Once a year we at Electronic Design ask our readers to stand up and recognize those who have made major contributions to the electronic engineering world. Our “2008 Electronic Design Hall of Fame” is primed to hoist another class of engineer superheroes onto your proverbial shoulders. So, whether you’ve worked with the engineer and shared ideas at the bench; for the mogul in launching a major technological innovation; use the candidate’s technology every day; are in sheer awe of his body of work; or if you just want to see someone in your industry win, we want to know what the engineers think a hall of famer is made of.
Here are the 2008 candidates:
- Bob Adams: Invented log-domain filters. Designed the first monolithic asynchronous sample-rate converters for digital audio, and developed ground-breaking multi-bit sigma-delta converters.
- Charlie Allen and Dave Bingham: Pioneers in analog switchers and line drivers.
- Paul Allen: Software innovator who co-founded Microsoft Corp. with Bill Gates.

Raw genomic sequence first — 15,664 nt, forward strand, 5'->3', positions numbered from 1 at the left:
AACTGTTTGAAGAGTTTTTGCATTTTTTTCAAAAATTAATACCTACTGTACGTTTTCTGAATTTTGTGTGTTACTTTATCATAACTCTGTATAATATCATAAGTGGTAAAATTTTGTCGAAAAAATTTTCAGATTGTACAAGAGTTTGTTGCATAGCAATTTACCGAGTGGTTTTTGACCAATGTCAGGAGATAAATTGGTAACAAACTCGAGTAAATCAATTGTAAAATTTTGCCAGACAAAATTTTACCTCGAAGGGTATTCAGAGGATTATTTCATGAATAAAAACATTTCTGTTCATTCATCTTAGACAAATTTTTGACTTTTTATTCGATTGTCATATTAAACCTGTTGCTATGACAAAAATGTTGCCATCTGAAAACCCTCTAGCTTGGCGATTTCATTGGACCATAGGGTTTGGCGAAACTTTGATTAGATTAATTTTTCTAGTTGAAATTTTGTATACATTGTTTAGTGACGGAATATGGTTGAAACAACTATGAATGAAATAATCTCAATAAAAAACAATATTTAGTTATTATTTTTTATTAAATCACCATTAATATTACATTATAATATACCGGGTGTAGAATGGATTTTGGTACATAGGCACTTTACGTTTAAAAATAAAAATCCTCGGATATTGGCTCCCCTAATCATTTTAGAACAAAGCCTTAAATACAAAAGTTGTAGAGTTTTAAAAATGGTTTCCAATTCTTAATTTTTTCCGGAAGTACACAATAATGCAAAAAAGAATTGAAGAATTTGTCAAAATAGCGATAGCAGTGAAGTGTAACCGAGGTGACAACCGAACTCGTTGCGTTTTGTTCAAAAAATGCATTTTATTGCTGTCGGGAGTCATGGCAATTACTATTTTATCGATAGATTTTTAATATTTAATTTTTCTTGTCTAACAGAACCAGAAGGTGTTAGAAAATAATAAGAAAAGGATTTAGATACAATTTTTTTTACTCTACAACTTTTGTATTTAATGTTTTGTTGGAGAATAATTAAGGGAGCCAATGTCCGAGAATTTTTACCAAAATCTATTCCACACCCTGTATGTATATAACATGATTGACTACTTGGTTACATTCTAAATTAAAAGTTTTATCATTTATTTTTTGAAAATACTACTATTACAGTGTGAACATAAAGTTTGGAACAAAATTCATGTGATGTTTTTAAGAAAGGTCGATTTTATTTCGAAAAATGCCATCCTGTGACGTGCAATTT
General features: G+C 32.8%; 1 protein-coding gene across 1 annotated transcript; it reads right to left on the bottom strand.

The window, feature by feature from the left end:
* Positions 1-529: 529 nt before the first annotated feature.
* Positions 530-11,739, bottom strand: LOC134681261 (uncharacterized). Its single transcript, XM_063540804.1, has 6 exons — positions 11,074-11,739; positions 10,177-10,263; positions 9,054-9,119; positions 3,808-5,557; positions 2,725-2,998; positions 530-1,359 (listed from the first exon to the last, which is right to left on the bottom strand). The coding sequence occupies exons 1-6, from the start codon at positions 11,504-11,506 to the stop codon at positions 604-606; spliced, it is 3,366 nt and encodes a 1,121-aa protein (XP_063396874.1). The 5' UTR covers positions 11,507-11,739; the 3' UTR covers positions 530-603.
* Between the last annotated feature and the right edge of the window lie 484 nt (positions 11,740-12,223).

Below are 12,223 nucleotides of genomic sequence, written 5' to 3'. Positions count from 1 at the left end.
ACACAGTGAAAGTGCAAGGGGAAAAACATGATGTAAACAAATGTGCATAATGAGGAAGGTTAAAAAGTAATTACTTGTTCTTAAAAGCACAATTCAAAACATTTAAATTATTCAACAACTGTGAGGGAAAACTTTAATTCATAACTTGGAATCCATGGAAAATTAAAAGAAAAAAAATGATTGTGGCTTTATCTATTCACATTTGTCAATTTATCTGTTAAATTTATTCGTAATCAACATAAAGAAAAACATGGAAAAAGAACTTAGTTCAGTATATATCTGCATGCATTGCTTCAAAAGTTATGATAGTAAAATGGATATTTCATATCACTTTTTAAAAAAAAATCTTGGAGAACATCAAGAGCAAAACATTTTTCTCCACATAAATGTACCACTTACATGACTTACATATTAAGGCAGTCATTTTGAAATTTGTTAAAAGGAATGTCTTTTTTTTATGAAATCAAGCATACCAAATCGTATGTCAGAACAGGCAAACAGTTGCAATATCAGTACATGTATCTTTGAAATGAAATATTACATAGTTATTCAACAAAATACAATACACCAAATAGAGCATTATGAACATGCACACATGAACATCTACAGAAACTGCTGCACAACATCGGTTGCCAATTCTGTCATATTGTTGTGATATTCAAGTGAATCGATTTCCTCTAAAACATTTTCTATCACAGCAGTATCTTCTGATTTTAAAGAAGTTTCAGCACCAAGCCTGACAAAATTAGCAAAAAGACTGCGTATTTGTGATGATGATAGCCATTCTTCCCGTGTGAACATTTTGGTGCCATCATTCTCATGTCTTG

- Roger Amidon and Chris Rutkowski: Developed the Valdocs integrated software system.
- Robert H. Anderson: Invented the direct-view bistable cathode-ray tube, which was instrumental in advancing oscilloscope technology at Tektronix.
- Bill Atkinson: Developed the Menu bar and HyperCard. For Apple’s Macintosh, he created the ground-breaking MacPaint application as well as QuickDraw.
- Jayant Baliga:Conceived the idea of functional integration of MOS and bipolar physics, which led to the development of the insulated-gate bipolar transistor (IGBT)
- Rob Barnaby: Created WordStar text editor, the most popular word-processing software in the mid-1980s.
- Hans W. Becke and Carl F. Wheatley: Co-invented the IGBT, or insulated-gate bipolar transistor
- Arnold O. Beckman: Founder of Beckman Instruments. Innovator in precision instrumentation and components. Inventor of the Helipot.
This will be the seventh year of the Electronic Design Hall of Fame. On our Hall of Fame Web page, you’ll find truly remarkable innovators from past to present. And what would a compilation of historic technological ingenuity be without PONG? Yea, we have PONG on our page, so don’t be shy.